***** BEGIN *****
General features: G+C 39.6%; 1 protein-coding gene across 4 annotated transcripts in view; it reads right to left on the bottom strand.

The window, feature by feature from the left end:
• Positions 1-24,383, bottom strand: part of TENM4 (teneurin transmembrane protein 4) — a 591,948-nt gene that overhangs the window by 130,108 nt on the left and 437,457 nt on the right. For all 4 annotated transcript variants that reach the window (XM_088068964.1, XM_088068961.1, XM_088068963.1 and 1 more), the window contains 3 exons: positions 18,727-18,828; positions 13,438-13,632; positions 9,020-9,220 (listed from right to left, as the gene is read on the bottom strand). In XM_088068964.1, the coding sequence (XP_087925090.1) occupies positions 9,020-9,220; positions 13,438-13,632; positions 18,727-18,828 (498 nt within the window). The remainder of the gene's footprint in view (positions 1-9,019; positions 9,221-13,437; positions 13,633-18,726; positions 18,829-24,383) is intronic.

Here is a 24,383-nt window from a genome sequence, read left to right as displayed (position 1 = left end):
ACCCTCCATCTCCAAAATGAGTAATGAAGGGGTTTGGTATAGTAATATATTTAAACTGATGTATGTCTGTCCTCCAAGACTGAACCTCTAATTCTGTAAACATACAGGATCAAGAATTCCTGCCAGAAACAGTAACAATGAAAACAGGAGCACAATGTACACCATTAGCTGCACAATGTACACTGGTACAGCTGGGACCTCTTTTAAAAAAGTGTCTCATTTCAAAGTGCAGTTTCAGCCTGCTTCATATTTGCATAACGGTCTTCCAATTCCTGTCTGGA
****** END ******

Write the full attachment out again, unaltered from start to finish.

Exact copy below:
General features: G+C 39.6%; 1 protein-coding gene across 4 annotated transcripts in view; it reads right to left on the bottom strand.

The window, feature by feature from the left end:
• Positions 1-24,383, bottom strand: part of TENM4 (teneurin transmembrane protein 4) — a 591,948-nt gene that overhangs the window by 130,108 nt on the left and 437,457 nt on the right. For all 4 annotated transcript variants that reach the window (XM_088068964.1, XM_088068961.1, XM_088068963.1 and 1 more), the window contains 3 exons: positions 18,727-18,828; positions 13,438-13,632; positions 9,020-9,220 (listed from right to left, as the gene is read on the bottom strand). In XM_088068964.1, the coding sequence (XP_087925090.1) occupies positions 9,020-9,220; positions 13,438-13,632; positions 18,727-18,828 (498 nt within the window). The remainder of the gene's footprint in view (positions 1-9,019; positions 9,221-13,437; positions 13,633-18,726; positions 18,829-24,383) is intronic.

Here is a 24,383-nt window from a genome sequence, read left to right as displayed (position 1 = left end):
ACCCTCCATCTCCAAAATGAGTAATGAAGGGGTTTGGTATAGTAATATATTTAAACTGATGTATGTCTGTCCTCCAAGACTGAACCTCTAATTCTGTAAACATACAGGATCAAGAATTCCTGCCAGAAACAGTAACAATGAAAACAGGAGCACAATGTACACCATTAGCTGCACAATGTACACTGGTACAGCTGGGACCTCTTTTAAAAAAGTGTCTCATTTCAAAGTGCAGTTTCAGCCTGCTTCATATTTGCATAACGGTCTTCCAATTCCTGTCTGGA